At the end of the optimisation process, Lenstool creates a best.par and a bestopt.par files. They contain the best model and the best model + optimisation limits respectively. Additionally, useful information related to the optimisation are provided in their header. Be aware that in Bayesian mode ( **int1** = 3), these too file have no particular meaning since the algorithm samples the posterior Probability Distribution Function, and do not particularly look for the best fit. Prefer other tools like bayesResults.pl script to analyse the bayes.dat file.

### image int filename¶

**int** 0: if false >0: if true.

**filename**: refer to an ASCII catalog file (see nput images catalog).

If true the program will read a list of arclets in **filename**, find their sources (and put them in the output file source.dat ) and recompute all their images (and put them in the output file image.all. Moreover the program will create other output files: image.dat where only the computed arclet with deformation τ less than grande large dist are indicated (basically, image.dat does not include giant arcs). dist.dat information about the ellipticity of all the arclets, including weakly distorted images and giant arcs. sort.dat same as image.all but sorted from the most elongated (giant arcs) to the less (arclets).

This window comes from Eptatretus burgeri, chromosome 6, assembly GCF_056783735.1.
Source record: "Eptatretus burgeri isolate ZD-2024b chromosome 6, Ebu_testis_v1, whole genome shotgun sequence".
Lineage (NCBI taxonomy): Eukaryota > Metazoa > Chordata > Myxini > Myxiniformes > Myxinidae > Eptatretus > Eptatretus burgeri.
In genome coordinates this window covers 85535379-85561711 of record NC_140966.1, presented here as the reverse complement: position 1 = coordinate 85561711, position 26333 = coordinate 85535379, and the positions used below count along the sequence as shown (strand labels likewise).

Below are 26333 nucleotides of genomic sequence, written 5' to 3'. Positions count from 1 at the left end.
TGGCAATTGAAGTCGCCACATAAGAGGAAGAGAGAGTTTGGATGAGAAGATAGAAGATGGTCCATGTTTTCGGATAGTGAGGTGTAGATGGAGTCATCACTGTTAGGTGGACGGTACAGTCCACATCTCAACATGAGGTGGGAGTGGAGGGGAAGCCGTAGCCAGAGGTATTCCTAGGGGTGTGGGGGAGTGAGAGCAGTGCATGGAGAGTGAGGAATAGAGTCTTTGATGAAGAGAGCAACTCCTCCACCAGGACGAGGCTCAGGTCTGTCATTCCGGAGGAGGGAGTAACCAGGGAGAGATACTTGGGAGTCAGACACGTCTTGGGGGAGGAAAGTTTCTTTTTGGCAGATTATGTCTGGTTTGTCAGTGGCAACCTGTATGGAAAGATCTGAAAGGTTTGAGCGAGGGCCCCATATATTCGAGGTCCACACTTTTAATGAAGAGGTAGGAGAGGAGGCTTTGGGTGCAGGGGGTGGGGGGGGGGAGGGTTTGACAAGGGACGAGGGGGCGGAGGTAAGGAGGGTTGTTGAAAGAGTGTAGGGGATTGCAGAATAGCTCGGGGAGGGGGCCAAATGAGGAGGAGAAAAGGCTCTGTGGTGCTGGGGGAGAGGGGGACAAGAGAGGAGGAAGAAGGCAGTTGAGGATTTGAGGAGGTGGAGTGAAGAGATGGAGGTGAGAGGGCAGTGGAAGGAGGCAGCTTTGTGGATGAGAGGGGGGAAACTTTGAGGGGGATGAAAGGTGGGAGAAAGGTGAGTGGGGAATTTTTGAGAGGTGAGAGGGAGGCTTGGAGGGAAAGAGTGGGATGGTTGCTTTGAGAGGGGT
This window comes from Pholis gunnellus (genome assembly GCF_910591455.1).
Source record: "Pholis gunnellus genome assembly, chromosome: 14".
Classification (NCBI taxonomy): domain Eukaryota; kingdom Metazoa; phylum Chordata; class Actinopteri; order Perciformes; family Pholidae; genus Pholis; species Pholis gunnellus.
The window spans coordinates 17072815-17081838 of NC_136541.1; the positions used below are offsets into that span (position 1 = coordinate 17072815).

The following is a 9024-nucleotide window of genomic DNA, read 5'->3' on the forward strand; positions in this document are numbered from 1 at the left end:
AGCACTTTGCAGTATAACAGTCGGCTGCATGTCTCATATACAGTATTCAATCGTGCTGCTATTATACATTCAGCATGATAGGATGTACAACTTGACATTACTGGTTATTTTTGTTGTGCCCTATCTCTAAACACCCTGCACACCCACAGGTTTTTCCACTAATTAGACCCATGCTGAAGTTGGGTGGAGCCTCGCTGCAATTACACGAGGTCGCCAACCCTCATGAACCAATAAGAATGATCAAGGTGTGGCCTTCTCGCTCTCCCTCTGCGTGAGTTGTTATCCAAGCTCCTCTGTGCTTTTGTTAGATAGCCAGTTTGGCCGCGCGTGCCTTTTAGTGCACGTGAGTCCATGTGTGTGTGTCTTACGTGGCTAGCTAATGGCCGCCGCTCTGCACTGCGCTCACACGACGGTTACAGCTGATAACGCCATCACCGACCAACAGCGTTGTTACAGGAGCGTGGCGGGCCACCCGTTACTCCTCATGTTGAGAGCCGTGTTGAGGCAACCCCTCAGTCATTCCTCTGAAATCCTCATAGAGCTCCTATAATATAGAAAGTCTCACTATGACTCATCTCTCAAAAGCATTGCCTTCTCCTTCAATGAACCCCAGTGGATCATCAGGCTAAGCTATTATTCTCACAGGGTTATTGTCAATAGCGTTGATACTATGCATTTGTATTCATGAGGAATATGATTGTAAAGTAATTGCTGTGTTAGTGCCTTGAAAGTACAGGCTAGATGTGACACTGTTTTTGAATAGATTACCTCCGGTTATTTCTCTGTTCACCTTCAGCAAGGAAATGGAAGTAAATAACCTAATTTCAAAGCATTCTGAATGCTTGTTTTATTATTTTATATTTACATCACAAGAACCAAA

Interest: find counter images.

Note: both image and source identifiers can be used at the same time.

### source int filename¶

**int** 0: if false >0: if true.

**filename**: refer to an ASCII catalog file (see Input images catalog file)

If true the program will read a list of sources in **filename** (and put them in the output file source.dat) and compute all their images (and put them in the output file image.all). Moreover the program will create the same output files as for the arclet preceding sub-qualifier: image.dat where only the computed arclet with deformation τ less than grande large dist are indicated. dist.dat information about the ellipticity of all the arclet sorted from the most elongated to the less. sort.dat same as image.all but sorted from the most elongated to the less.

Interest: usually used to show typical image configurations.

Note: both image and source identifiers can be used at the same time.

### time int1 int2 float filename¶

**int1** 0: if false 1: if true.

**filename**: fits file that will contain the results.

**float**: redshift of the source.

If true will compute for the redshift **float** a pixel-frame (**int2** x **int2**) of the (relative) arrival time (in year) of each pixel of the image plane (area defined by champ ). Results are written in the pixel-frame file **filename**.

EQUATIONS

The (relative) arrival time surface corresponds to the time of arrival at the Image Plane of a flash that left at the same time the Source Plane. It is absolute in the sense we have substracted the mean travel time between the two planes. To find out the time-delay between two images of the same source, one has to know the position of the images and then compute the difference between the two corresponding arrival times.